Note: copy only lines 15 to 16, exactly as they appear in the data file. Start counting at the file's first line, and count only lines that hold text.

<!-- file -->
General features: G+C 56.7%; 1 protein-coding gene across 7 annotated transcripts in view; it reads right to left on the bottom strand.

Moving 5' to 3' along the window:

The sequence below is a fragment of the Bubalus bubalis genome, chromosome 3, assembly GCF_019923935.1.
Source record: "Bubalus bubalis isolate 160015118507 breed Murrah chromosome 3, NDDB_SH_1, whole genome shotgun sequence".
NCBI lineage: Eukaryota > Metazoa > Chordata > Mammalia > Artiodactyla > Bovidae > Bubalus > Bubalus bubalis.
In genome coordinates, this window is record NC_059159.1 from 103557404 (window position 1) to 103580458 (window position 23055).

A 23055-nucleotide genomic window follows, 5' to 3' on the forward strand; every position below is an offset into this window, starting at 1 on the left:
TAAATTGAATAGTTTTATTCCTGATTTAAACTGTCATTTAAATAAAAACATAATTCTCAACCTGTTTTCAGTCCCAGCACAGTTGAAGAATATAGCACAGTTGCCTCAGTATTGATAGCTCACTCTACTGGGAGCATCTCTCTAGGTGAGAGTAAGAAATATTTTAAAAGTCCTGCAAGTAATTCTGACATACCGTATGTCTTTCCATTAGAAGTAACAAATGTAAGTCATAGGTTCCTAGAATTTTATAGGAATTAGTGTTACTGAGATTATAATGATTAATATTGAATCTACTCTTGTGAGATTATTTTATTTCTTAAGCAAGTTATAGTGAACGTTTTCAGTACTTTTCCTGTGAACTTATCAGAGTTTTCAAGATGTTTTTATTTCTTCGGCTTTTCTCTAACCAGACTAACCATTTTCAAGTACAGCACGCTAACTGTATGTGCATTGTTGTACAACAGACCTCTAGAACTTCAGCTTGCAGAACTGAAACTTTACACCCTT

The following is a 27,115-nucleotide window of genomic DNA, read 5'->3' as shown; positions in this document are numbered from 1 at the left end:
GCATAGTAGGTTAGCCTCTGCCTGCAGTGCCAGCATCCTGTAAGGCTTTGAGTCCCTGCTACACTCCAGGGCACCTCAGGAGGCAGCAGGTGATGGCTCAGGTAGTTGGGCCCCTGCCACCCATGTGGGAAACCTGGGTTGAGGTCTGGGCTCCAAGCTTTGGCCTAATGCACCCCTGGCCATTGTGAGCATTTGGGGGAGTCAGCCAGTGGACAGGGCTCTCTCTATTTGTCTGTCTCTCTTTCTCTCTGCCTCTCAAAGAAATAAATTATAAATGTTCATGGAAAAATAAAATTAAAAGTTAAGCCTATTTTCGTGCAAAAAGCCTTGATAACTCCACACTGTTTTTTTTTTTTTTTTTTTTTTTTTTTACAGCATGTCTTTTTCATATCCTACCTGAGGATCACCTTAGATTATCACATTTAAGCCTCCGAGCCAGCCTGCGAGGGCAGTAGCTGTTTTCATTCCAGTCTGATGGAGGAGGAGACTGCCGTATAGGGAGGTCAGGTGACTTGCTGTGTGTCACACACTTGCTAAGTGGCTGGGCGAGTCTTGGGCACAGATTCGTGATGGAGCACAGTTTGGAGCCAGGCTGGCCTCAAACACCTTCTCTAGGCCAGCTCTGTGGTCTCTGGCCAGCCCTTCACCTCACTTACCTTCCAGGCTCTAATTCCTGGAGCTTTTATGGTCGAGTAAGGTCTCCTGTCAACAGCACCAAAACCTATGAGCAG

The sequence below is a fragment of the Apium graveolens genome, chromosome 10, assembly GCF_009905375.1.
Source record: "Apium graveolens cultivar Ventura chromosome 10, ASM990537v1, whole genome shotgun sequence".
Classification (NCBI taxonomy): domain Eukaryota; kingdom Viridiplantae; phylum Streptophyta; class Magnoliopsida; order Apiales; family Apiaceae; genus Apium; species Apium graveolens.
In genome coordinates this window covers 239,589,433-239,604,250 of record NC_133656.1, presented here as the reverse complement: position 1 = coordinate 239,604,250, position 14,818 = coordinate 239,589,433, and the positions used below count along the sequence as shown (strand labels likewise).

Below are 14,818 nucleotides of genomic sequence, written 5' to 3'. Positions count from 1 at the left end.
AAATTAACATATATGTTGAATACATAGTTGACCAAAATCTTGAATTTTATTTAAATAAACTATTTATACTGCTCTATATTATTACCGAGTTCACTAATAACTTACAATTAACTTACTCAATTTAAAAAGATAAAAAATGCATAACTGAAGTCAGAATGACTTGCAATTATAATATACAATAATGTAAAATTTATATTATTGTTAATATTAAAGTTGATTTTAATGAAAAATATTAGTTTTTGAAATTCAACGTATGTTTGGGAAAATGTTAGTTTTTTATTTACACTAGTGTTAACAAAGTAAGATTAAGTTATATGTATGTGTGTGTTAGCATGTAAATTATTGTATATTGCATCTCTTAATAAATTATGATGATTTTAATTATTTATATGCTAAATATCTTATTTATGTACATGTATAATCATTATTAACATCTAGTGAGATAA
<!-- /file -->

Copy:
Below are 14,818 nucleotides of genomic sequence, written 5' to 3'. Positions count from 1 at the left end.
AAATTAACATATATGTTGAATACATAGTTGACCAAAATCTTGAATTTTATTTAAATAAACTATTTATACTGCTCTATATTATTACCGAGTTCACTAATAACTTACAATTAACTTACTCAATTTAAAAAGATAAAAAATGCATAACTGAAGTCAGAATGACTTGCAATTATAATATACAATAATGTAAAATTTATATTATTGTTAATATTAAAGTTGATTTTAATGAAAAATATTAGTTTTTGAAATTCAACGTATGTTTGGGAAAATGTTAGTTTTTTATTTACACTAGTGTTAACAAAGTAAGATTAAGTTATATGTATGTGTGTGTTAGCATGTAAATTATTGTATATTGCATCTCTTAATAAATTATGATGATTTTAATTATTTATATGCTAAATATCTTATTTATGTACATGTATAATCATTATTAACATCTAGTGAGATAA